The long commute combined with the constant family chatter that came about my lifestyle and outlooks started to take a toll on me. It was the source of so much of my anxiety.
It was hard in the beginning. I would get phone calls from my mother and sisters not understanding my decision not to come home and spend time with the family. They would lay on massive guilt trips and I would get caught in the cycle of explaining myself. But I held my stance. Eventually, I began to feel strong enough about the decisions I was making. I stopped offering explanations and eventually the phone calls stopped. I did what I needed to—I set my own traditions and prioritized my sanity.
"In families that have less respect for, or familiarity with, boundaries, it is essential to remember that it is not one’s responsibility to sacrifice individual well-being for others’ happiness or comfort," says Costello. "This is a very difficult lesson to learn when one has internalized the opposite for their entire upbringing, so you deserve to offer yourself compassion as you rewrite a new script for relating with your family." (That can mean completely avoiding holidays, or just limiting time spent: "If your family has historically not been as affirming as you need, I always recommend small doses: Can you go just for breakfast and stay for a couple of hours? Or could you bring a loved one to give you invisible support if your bio family is difficult?" says Duley.)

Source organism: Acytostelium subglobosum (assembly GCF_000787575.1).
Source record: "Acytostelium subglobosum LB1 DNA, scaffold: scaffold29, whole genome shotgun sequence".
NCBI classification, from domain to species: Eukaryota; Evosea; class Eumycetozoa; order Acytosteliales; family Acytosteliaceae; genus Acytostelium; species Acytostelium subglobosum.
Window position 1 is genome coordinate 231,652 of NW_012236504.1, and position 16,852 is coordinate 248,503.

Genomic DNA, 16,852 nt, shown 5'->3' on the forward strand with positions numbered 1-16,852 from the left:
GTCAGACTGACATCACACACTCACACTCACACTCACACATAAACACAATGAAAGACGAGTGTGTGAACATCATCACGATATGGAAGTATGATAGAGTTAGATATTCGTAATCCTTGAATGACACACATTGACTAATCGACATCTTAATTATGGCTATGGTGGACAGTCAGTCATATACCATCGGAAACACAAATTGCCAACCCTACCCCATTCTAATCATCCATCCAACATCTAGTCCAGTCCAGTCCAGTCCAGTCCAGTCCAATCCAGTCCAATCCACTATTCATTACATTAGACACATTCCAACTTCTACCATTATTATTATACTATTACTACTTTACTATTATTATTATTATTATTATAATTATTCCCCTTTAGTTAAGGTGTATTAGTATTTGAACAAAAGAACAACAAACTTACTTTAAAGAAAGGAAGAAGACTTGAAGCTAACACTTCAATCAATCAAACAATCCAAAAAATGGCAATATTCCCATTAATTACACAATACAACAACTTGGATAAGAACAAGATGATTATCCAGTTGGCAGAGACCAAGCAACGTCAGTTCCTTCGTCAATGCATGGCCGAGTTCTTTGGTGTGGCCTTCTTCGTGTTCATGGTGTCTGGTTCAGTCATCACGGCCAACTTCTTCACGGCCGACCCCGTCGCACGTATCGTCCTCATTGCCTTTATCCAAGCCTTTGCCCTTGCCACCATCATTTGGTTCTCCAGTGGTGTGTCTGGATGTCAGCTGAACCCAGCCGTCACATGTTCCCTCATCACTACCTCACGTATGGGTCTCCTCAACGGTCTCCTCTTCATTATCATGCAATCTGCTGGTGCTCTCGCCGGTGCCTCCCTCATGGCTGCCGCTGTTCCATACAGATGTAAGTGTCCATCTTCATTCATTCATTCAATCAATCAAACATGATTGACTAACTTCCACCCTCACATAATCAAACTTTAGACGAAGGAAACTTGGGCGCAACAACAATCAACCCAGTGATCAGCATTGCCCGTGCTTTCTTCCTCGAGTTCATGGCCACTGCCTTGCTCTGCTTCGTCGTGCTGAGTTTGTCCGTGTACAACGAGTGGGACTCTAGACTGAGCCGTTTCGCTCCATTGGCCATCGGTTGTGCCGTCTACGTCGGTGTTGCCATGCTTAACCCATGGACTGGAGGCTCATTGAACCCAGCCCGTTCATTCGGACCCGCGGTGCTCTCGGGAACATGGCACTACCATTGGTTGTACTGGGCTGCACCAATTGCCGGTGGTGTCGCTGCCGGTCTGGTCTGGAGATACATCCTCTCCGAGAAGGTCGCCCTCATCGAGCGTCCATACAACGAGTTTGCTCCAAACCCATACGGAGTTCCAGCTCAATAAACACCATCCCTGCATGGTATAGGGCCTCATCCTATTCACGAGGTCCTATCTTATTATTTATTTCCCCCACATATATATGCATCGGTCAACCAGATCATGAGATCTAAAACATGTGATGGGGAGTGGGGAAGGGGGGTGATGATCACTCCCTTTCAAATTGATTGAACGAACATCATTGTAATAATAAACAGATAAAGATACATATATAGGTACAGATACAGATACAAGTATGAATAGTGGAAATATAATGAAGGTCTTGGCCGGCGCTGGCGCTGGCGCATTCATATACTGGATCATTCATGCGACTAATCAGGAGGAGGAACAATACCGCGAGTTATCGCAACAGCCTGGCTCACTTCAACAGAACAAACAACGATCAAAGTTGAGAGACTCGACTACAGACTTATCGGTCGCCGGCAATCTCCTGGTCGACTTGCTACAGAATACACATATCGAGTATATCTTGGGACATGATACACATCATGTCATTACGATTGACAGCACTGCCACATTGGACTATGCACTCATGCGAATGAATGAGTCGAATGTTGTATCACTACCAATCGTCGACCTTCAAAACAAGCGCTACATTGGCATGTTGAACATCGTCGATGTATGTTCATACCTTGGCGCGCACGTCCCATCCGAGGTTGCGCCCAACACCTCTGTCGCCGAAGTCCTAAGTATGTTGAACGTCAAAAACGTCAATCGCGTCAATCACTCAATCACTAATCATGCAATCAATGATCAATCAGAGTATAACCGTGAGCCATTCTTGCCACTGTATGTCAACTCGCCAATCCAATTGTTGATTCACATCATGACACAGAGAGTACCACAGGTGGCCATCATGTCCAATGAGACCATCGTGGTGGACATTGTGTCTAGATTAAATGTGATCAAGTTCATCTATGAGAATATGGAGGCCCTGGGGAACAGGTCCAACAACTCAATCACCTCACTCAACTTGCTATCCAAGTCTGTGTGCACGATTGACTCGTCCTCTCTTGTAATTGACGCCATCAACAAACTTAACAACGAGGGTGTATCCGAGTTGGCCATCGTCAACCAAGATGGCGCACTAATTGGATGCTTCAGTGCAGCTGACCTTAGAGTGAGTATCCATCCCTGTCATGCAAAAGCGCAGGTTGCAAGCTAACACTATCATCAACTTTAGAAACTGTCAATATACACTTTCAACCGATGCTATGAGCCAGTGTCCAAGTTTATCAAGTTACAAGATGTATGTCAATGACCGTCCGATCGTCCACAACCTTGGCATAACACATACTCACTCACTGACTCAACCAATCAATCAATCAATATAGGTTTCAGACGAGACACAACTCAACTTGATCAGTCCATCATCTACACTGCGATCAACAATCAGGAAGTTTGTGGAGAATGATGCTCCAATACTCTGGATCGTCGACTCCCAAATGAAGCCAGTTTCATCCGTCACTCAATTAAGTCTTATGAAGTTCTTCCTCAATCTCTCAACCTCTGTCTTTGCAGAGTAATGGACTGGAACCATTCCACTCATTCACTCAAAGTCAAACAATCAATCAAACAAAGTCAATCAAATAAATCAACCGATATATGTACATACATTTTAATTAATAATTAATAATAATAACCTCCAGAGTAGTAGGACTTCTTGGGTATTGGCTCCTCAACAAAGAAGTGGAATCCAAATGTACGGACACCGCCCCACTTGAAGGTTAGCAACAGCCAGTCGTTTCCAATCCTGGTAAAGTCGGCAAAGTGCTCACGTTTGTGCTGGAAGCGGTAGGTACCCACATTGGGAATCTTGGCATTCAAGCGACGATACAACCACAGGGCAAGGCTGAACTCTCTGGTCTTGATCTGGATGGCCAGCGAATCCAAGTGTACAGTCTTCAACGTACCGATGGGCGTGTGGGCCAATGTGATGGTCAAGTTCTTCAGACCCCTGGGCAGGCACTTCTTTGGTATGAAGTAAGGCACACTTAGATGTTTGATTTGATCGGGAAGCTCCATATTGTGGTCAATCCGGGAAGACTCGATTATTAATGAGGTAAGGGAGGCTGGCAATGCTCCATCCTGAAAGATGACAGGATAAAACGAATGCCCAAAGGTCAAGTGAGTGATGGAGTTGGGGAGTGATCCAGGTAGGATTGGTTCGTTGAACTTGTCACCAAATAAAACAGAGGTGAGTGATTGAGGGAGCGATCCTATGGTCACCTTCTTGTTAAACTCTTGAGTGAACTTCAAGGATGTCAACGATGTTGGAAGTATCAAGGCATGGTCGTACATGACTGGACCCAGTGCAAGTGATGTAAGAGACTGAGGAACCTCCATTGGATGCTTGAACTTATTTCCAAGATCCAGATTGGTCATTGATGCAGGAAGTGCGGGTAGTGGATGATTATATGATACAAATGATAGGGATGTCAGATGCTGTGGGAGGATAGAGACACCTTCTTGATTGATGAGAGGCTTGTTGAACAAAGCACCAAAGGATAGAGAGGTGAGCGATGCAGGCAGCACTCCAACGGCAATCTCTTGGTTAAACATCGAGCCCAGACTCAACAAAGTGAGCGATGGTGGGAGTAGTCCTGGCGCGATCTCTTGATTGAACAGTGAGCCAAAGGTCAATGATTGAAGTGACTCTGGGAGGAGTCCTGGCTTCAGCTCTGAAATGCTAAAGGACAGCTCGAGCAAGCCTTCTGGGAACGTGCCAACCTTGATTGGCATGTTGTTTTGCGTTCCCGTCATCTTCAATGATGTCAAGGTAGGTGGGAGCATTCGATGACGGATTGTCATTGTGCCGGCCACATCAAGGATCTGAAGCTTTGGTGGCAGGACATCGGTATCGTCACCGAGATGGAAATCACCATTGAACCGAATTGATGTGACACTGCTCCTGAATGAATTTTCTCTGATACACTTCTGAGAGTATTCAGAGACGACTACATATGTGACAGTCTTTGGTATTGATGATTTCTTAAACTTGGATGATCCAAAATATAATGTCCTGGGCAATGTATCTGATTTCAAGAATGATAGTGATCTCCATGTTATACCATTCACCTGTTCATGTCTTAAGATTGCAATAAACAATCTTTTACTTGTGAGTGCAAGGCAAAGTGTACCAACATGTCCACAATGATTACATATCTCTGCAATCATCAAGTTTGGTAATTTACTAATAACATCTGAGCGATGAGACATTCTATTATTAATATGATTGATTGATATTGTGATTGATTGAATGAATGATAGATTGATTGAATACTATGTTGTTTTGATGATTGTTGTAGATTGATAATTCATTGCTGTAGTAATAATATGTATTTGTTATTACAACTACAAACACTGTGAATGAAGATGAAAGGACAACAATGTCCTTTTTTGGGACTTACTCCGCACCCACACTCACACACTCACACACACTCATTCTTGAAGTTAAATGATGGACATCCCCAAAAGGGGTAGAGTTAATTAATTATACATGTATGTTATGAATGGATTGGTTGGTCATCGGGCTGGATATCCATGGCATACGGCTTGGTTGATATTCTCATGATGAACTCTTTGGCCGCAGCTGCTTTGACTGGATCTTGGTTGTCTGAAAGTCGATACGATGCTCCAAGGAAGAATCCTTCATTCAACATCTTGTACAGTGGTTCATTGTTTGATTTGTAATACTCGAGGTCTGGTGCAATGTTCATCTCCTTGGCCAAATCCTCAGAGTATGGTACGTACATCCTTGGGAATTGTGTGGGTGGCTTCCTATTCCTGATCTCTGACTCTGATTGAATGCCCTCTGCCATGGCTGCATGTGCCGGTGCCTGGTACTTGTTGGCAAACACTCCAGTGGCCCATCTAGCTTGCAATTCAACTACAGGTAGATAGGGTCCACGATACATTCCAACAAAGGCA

The first Thanksgiving I spent away from my family home, I also decided to host one at my Brooklyn home. I invited close friends from my graduate program and a couple of people in my neighborhood. I planned a menu, shopped, and cooked. The busywork of preparing the meal and gathering all the elements for it was soothing. I took solace in being able to concentrate on the task at hand and also in the fact that I was creating a beautiful meal for people in my life I cared for deeply. It was such a wonderful experience to cook delicious things and spend the day with like-minded people.
The experience grew from there. Some friends who had spent the original Thanksgiving at my apartment eventually moved out of the state, and some I just lost touch with, but my traditions carried on. In the years that followed, I was welcomed into other people's homes and met their friends and loved ones and made new friends along the way. Through this process, I was able to build my own community of people—my chosen family—and that helped make the pressures of the holiday season easier on me. I would think back on how much anxiety this time of year used to cause me, happy that it has now become something I look forward to.